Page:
They can impact your personal credit. When you first apply for a small-business credit card, the card issuer typically runs a hard inquiry on your personal credit reports. While this doesn't impact your credit score by much, it can hurt your score if you've applied for a lot of credit accounts recently.
Additionally, some business credit card issuers report negative information to the consumer credit bureaus. As long as you pay your bill on time, though, you can avoid this.
Still, other card issuers, including Capital One and Discover, report all of your account activity to the consumer credit bureaus. This means that if you rack up a high balance relative to your credit limit, it could hurt your personal credit, even if you're paying your balance in full each month.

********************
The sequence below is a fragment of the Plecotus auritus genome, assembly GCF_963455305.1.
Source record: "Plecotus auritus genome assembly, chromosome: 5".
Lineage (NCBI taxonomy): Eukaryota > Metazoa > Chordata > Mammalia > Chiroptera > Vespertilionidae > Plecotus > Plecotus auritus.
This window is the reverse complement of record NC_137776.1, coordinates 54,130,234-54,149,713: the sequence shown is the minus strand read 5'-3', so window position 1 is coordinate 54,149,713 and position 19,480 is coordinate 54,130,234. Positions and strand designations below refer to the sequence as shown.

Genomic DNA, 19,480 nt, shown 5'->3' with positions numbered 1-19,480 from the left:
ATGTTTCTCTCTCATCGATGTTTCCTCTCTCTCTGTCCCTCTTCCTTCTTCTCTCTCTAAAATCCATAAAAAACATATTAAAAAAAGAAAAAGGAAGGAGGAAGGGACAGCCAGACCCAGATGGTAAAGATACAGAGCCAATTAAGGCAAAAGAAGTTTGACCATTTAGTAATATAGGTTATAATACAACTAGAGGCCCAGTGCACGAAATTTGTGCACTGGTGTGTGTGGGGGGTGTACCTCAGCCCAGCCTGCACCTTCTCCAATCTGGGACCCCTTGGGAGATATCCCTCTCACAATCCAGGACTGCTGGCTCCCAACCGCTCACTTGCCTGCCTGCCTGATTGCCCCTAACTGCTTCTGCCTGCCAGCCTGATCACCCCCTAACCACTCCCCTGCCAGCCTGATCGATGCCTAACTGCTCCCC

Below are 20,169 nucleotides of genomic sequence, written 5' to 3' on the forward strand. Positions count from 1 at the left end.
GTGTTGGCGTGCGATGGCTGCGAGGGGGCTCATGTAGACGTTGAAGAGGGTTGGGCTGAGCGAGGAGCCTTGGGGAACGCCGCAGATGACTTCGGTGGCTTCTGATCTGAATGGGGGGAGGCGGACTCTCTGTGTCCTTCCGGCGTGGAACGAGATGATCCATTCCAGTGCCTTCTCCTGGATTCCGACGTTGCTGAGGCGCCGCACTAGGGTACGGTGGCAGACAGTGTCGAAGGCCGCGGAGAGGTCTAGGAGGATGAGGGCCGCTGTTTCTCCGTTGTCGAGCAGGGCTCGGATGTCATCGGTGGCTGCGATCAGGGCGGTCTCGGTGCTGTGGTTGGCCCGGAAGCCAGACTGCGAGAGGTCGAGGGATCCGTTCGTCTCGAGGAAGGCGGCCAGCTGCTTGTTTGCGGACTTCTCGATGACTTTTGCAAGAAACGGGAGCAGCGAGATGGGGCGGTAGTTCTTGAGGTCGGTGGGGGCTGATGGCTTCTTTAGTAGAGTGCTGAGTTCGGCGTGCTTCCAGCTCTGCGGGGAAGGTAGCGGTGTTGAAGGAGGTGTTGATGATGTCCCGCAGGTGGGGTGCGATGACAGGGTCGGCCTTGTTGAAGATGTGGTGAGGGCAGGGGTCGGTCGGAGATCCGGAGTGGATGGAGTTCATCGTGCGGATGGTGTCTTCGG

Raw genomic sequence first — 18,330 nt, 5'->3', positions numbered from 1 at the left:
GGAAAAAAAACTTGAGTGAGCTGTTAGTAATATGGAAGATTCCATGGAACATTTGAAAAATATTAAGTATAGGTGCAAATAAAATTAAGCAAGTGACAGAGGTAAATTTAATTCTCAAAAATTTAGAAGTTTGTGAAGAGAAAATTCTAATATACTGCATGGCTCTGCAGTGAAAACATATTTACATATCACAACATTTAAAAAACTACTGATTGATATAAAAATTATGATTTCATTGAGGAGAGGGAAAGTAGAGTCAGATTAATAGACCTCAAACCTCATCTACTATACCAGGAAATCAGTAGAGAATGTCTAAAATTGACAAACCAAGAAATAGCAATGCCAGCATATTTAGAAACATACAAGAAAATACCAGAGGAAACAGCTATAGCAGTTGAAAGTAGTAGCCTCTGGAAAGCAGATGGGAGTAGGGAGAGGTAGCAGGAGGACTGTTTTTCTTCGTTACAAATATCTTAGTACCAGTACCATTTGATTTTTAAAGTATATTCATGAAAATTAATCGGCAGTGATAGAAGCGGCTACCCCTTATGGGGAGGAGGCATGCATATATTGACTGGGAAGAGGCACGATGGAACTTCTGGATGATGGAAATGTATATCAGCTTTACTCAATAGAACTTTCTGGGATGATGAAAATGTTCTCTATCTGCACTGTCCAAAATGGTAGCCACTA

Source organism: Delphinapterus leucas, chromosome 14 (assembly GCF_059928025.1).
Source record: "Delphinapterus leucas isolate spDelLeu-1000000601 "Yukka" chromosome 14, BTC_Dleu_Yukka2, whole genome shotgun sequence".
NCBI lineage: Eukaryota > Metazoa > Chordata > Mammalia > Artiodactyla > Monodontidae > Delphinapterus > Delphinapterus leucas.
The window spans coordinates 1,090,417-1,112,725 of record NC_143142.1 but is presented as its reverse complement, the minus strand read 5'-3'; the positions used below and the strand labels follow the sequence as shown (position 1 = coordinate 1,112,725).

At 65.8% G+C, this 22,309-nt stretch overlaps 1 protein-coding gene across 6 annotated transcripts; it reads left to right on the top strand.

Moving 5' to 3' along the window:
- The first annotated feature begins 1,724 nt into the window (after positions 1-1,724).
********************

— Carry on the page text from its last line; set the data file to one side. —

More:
As you shop around for a card, learn about whether that card issuer reports to the consumer credit bureaus and how.
They are potentially expensive. While business credit cards are more affordable than merchant cash advances and other forms of short-term business financing, they're still not cheap. If you think you might have to carry a balance over a long period of time, a business credit card can end up costing you big time in interest charges.
Should I Get a Business Credit Card?
While using a business credit card can add value to your business, it's still a financial obligation that both you and your company are responsible for. Take your time to consider both the benefits and drawbacks of credit cards and how using one can help you build your business.
If anything, consider using one as a way to put yourself in a better position to get the financing you need to expand your business down the road.
"You want your company to build financial strength, so owners no longer need to make personal guarantees," says Stephens.
[Read: Best Small Business Loans.]